The Israel-Palestine difference and how the egalitarian shared sovereignty may work
There are several “peoples” (Israel, Palestine, diaspora, refugees and settlers) in this particular TERRITORIAL DISPUTE with various features in terms of population and therefore, there are undoubtedly several differences amongst them. We discussed (post 48) whether some external populations might be seen as a third party (diaspora, refugees, settlers). We concluded they are not a third party as that would be a misconception. Rather, they would be part of any of the claiming parties (Israel or Palestine).
In what follows, some of these differences will be used to show how the EGALITARIAN SHARED SOVEREIGNTY works.
For example, we have 8,852,180 Israelis and 4,816,503 Palestinians (2,935,368 in the West Bank, 1,881,135 in the Gaza strip, 426, 533 in Jerusalem, and the rest in other areas).Israel presents the largest of the three populations and the biggest economy with a nominal GDP per capita of 38,788(UN 2016, in U$S dollars). Meanwhile, Palestine with fewer people has a nominal GDP per capita of 2,796 (UN 2016, in U$S dollars). Poverty rate: 16 percent in the West Bank and 39 percent in Gaza Strip; 2014 est FMI.
The FMI stated in 2016: “This outlook is subject to significant risks: (i) escalating violence;(ii) further declines in donor support; (iii) the inability to effectively contain spending;and (iv) threats to correspondent bank relations.”
Data UN (both Israel and Palestine)
FMI 2016 Report Gaza and West Ban
What do people want? Their concerns are…
“As in previous years, 84% of the adult Jewish public expressed its agreement that Israel should uphold freedom of religion and conscience. What is notable this year is the continued increase in the degree of support for separation of religion and state. In the current Index, 68% expressed support for separation of religion and state, an increase of 5% from the 2016 Index.”
“Civilian defense means, shelters, and domestic assistance operations have taken on new urgency. The other “softer” dimensions of national security, such as national resilience, consensus, collective motivation, and social unity are also understood as central components both within the internal Israeli environment and vis-à-vis the power balance with its neighbors and adversaries.”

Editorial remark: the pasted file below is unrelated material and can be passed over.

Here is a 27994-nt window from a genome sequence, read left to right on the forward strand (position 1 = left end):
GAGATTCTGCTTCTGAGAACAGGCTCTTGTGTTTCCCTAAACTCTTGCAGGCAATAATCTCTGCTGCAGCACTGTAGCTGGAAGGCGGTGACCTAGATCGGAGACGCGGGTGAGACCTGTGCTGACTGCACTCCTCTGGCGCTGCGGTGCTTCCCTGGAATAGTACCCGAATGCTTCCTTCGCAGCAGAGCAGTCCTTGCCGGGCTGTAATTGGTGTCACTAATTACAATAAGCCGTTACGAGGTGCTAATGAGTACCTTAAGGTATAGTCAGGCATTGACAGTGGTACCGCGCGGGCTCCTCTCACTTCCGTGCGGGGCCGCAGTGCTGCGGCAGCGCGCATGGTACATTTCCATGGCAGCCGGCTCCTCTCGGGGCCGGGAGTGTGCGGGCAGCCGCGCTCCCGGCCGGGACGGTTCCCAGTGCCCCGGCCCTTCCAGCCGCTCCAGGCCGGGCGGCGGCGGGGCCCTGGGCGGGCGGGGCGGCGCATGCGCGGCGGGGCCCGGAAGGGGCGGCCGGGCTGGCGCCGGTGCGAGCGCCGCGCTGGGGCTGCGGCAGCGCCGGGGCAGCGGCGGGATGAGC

“The study shows that 31 percent of the public feel that the most significant external threat to Israel today is the northern arena. This finding departs from results of previous years, when the public did not view it as a significant danger. […]
Regarding the Israeli-Palestinian conflict, 21 percent of the population feel that this is the major external threat to Israel. Compared to the last two years, this is a decline in the number of people with this perception and a return to the percentage regarding this threat before the “wave of terrorism” that began in October 2015.”
“In the first quarter of 2018, PSR’s poll explored various issues and public concerns: (1) the American role in the peace process and reports concerning the “deal of the century,” (2) the Gaza explosion which targeted the Prime Minister’s convey, (3) the great decline in popular participation in non-violent confrontations, (4) the possible participation of East Jerusalemites in Jerusalem’s municipal elections, and (5) other internal matters such as the worsening living and humanitarian conditions in the Gaza Strip, eavesdropping on phone calls of Palestinian citizens, the status of Palestinian democracy and human rights, reconciliation, and the internal balance of power.”
Arabs in Israel
“Findings indicate that most respondents (59.5%) have a positive opinion of Israeli citizenship, 39.4% a very positive opinion, and that 62.6% feel “Israel is ultimately a positive place to live.”“The centrality of domestic concerns among Arabs in Israel is a considerable change compared to the 1990s, during which Arab citizens’ focused on Israel’s peace process with the Palestinians and saw this issue as directly connected to the advancement of their own civic equality. Based on the poll’s findings, the current agenda of Arab citizens was summed up as “equality and security (personal, occupational) now, peace later.”
Taking into consideration people’s concerns and by combining the aforementioned figures, it is easy to see that Israel is both larger in terms of population and nominal GDP per capita in comparison to Palestine, and this offers a difference in this conflict that can help to achieve a solution. That is because in relation to Palestinians, although they do think the dispute is important for them personally, for a very large majority the main concerns are other issues. Unemployment, poor economic development, human rights issues are what the Palestinians are really interested in.
NOTE: This post is based on Jorge Emilio Núñez, “Territorial Disputes and State Sovereignty: International Law and Politics,” London and New York: Routledge, Taylor and Francis Group, 2020 (forthcoming)Previous published research monograph about territorial disputes and sovereignty by the author, Jorge Emilio Núñez, “Sovereignty Conflicts and International Law and Politics: A Distributive Justice Issue,” London and New York: Routledge, Taylor and Francis Group, 2017.
NEXT POST: The Israel-Palestine difference and how the egalitarian shared sovereignty may work. Previous considerations
Monday 20th January 2020
Dr Jorge Emilio Núñez